Sick Pay Plans Will Place ‘Disproportionate Cost Burden’ On Employers

The Association has requested an invitation to discuss our sectors concerns that there will be unfair and disproportionate costs if the Bill, as published, is passed into legislation.

ICTU concerned cost of GP visits to certify sick leave will act as barrier to accessing it.

Plans for greater sick pay rights will place a “disproportionate cost burden” on employers, the Irish Business and Employers Confederation (IBEC) has claimed.

Meanwhile, the Irish Congress of Trade Unions (ICTU) has raised concerns that the cost of going to a GP to certify sick leave – which is required under the draft legislation – will be a barrier to accessing it.

The issues were raised at a meeting of the Oireachtas Committee on Enterprise which is conducting pre-legislative scrutiny of the Government proposals.

Under the plans for a statutory sick pay regime all workers would get an entitlement for paid sick leave of three days initially, rising to 10 by 2025.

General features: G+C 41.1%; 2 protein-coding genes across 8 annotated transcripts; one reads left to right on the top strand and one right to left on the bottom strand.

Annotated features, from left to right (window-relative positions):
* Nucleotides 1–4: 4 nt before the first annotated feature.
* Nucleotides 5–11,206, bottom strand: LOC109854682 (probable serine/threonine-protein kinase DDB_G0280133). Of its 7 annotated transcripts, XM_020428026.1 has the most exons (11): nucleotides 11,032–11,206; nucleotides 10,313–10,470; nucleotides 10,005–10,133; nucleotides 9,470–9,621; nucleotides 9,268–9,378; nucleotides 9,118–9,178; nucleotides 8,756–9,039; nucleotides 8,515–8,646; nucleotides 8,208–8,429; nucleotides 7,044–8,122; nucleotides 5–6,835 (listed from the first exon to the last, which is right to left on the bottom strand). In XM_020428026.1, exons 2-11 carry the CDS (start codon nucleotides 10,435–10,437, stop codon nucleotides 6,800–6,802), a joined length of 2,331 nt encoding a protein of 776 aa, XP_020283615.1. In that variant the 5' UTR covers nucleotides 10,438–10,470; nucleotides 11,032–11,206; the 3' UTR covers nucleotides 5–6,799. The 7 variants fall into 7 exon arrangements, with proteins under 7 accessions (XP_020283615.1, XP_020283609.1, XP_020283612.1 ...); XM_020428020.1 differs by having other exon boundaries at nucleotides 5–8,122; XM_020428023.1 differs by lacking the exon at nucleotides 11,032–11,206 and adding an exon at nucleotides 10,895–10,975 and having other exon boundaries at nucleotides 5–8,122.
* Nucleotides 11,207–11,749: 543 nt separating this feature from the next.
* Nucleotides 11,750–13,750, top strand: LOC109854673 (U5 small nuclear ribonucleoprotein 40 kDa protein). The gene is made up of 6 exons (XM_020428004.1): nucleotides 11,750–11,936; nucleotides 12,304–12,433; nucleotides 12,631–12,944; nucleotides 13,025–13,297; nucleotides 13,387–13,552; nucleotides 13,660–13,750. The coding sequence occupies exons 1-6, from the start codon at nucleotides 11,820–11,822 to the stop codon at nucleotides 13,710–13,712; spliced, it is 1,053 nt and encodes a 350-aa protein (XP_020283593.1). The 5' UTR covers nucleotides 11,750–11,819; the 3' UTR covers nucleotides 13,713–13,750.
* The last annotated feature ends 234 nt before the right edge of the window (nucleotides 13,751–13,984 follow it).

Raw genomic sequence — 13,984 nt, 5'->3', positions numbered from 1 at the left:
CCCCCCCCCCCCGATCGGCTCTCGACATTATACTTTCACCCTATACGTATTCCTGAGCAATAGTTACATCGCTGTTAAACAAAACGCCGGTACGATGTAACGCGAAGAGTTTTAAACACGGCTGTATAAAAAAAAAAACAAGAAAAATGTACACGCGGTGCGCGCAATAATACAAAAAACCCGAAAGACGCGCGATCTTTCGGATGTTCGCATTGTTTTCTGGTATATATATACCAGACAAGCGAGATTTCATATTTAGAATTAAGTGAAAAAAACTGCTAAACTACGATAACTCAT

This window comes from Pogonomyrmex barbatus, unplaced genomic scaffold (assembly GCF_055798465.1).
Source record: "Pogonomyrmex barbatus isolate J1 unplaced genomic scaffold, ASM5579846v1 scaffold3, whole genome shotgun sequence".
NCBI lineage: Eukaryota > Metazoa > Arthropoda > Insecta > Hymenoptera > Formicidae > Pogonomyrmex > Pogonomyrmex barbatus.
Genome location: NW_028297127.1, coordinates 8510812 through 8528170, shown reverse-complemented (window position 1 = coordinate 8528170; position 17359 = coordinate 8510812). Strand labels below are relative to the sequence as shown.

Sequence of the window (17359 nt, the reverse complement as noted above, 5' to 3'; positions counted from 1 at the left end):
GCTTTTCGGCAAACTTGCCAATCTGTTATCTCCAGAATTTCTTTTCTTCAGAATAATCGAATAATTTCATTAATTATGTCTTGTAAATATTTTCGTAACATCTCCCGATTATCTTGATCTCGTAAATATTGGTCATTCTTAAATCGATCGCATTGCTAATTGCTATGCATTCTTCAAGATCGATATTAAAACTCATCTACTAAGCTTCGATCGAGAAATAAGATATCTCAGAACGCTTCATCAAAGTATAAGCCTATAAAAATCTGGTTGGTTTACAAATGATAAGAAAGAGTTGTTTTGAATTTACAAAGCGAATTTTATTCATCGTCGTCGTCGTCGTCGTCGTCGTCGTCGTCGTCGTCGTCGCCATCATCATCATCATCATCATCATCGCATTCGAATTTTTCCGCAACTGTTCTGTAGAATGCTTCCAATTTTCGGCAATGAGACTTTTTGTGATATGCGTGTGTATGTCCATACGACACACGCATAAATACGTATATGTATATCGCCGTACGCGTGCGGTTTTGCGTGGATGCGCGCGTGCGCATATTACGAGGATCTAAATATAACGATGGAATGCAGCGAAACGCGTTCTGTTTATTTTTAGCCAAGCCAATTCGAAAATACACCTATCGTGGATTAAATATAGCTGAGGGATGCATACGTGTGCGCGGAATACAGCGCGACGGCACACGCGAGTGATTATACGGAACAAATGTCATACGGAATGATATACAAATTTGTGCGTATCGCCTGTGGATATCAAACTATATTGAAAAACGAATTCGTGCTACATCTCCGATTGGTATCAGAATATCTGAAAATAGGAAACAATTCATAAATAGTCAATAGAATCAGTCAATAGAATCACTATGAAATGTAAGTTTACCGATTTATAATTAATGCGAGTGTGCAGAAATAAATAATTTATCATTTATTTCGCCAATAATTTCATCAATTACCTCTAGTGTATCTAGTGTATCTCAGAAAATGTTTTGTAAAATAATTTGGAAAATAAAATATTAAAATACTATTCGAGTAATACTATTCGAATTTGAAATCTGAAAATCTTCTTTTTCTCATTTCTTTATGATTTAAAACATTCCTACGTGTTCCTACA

While the rate of pay is not outlined in the draft legislation – and would be set in regulations to follow – there are suggestions that it will be at 70 per cent of an employee’s normal rate subject to a daily earnings threshold of €110.

IBEC’s director of employer relations Maeve McElwee told TDs and Senators that the proposals pose “a significant cost to employers, particularly SMEs and those in sectors that have been most impacted by the Covid-19 pandemic”.

She said: “IBEC submits that the introduction of statutory sick pay, in the manner proposed, will give rise to a disproportionate cost burden to employers at this time.”

Ms McElwee said it is not yet known what the rate of pay will be but referred to the mooted daily earnings threshold of €110 and compared that to a rate of £95.85 a week in Northern Ireland.

She said the proposed daily threshold would be basing a statutory sick pay entitlement on an annual salary of €40,889.16 and that “goes beyond protecting those who are in low pay”.